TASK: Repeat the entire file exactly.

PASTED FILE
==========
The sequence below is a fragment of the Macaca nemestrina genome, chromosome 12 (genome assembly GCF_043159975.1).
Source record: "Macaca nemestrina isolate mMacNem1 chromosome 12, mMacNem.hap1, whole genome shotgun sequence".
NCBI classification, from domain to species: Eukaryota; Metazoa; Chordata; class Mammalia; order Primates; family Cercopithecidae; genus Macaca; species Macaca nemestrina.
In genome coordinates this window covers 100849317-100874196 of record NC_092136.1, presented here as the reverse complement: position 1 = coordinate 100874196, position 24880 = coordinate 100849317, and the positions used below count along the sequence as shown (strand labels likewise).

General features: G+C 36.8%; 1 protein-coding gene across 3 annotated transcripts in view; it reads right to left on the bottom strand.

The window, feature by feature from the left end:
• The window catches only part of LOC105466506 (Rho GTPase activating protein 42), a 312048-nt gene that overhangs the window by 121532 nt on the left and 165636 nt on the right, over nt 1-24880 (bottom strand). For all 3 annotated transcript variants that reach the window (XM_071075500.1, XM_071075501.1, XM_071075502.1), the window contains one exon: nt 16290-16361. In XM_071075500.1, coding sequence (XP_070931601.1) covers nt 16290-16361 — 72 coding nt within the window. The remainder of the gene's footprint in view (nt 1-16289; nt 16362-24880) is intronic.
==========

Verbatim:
The sequence below is a fragment of the Macaca nemestrina genome, chromosome 12 (genome assembly GCF_043159975.1).
Source record: "Macaca nemestrina isolate mMacNem1 chromosome 12, mMacNem.hap1, whole genome shotgun sequence".
NCBI classification, from domain to species: Eukaryota; Metazoa; Chordata; class Mammalia; order Primates; family Cercopithecidae; genus Macaca; species Macaca nemestrina.
In genome coordinates this window covers 100849317-100874196 of record NC_092136.1, presented here as the reverse complement: position 1 = coordinate 100874196, position 24880 = coordinate 100849317, and the positions used below count along the sequence as shown (strand labels likewise).

General features: G+C 36.8%; 1 protein-coding gene across 3 annotated transcripts in view; it reads right to left on the bottom strand.

The window, feature by feature from the left end:
• The window catches only part of LOC105466506 (Rho GTPase activating protein 42), a 312048-nt gene that overhangs the window by 121532 nt on the left and 165636 nt on the right, over nt 1-24880 (bottom strand). For all 3 annotated transcript variants that reach the window (XM_071075500.1, XM_071075501.1, XM_071075502.1), the window contains one exon: nt 16290-16361. In XM_071075500.1, coding sequence (XP_070931601.1) covers nt 16290-16361 — 72 coding nt within the window. The remainder of the gene's footprint in view (nt 1-16289; nt 16362-24880) is intronic.